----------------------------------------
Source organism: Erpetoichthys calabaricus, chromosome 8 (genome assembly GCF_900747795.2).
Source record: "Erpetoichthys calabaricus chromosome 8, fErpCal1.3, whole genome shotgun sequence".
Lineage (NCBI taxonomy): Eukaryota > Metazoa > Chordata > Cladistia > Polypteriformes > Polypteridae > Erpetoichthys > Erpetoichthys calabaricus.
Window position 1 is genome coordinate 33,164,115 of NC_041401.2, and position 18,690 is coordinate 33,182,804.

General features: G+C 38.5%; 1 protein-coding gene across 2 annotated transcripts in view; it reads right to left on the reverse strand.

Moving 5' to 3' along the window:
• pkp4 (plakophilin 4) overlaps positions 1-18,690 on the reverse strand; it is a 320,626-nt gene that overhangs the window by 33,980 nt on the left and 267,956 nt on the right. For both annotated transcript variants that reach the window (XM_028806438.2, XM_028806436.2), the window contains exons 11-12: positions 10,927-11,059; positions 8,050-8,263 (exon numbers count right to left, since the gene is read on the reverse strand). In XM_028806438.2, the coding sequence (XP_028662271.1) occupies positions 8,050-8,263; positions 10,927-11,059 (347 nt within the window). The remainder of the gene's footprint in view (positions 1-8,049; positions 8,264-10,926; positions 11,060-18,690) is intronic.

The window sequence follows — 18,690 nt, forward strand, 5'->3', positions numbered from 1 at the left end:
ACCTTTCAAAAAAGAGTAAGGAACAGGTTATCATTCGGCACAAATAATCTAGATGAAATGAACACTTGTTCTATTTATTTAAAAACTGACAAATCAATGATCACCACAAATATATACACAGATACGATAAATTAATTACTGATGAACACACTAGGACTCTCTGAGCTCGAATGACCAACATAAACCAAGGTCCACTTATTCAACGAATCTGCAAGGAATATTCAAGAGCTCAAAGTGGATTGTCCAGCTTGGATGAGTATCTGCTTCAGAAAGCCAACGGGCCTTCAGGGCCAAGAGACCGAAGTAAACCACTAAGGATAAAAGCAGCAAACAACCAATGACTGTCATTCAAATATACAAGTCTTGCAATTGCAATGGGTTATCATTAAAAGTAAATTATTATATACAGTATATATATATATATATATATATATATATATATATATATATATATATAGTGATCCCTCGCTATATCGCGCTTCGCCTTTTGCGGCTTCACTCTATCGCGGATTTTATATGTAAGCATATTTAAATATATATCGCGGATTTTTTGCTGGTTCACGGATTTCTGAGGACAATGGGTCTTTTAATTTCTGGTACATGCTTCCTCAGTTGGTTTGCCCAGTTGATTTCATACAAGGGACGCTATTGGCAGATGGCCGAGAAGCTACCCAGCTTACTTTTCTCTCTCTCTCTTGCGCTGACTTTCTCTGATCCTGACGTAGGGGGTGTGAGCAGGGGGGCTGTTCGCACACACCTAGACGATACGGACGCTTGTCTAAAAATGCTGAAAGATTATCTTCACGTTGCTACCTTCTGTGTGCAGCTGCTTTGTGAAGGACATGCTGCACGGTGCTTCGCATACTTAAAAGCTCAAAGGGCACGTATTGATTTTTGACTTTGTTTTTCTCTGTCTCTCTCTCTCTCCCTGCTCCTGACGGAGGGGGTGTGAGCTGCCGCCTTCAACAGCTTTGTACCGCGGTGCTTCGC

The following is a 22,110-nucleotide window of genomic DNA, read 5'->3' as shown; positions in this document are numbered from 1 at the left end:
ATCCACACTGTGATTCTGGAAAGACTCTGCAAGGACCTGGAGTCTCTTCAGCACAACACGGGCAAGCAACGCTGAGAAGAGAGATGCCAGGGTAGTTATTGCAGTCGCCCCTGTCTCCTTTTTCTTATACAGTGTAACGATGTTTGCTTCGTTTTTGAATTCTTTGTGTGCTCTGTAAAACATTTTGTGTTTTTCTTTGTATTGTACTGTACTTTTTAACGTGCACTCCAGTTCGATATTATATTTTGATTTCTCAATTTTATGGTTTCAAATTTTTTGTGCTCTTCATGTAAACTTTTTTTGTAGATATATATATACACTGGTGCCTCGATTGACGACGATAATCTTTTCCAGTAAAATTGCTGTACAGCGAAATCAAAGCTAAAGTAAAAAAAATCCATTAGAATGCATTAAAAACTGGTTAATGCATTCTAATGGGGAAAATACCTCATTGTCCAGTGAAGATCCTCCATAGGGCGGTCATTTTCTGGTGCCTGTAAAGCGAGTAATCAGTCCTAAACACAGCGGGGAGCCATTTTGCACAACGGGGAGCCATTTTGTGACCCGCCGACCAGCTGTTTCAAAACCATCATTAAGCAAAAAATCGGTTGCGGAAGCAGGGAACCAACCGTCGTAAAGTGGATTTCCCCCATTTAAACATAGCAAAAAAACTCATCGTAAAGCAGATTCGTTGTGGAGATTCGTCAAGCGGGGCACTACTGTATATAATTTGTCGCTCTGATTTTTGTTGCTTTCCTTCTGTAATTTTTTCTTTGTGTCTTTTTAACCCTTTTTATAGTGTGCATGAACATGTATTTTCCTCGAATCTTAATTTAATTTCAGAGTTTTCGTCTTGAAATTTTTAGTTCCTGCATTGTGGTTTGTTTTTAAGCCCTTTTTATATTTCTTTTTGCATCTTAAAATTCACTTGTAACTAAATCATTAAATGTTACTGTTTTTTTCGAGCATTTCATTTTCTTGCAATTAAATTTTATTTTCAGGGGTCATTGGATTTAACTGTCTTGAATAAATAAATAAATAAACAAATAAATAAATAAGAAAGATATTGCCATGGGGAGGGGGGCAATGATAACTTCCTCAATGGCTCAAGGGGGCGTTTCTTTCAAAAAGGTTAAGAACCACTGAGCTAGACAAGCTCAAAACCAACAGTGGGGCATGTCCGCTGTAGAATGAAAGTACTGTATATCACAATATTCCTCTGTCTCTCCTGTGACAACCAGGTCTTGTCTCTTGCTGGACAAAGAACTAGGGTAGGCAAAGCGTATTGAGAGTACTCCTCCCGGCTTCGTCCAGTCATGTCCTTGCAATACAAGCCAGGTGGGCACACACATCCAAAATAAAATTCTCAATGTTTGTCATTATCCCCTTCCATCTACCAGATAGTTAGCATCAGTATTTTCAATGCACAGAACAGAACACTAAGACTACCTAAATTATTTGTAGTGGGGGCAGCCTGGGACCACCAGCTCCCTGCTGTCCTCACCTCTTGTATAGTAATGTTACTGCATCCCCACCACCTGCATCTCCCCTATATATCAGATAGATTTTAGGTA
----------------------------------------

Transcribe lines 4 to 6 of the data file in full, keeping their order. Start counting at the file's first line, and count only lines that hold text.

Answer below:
Window position 1 is genome coordinate 33,164,115 of NC_041401.2, and position 18,690 is coordinate 33,182,804.

General features: G+C 38.5%; 1 protein-coding gene across 2 annotated transcripts in view; it reads right to left on the reverse strand.

Moving 5' to 3' along the window: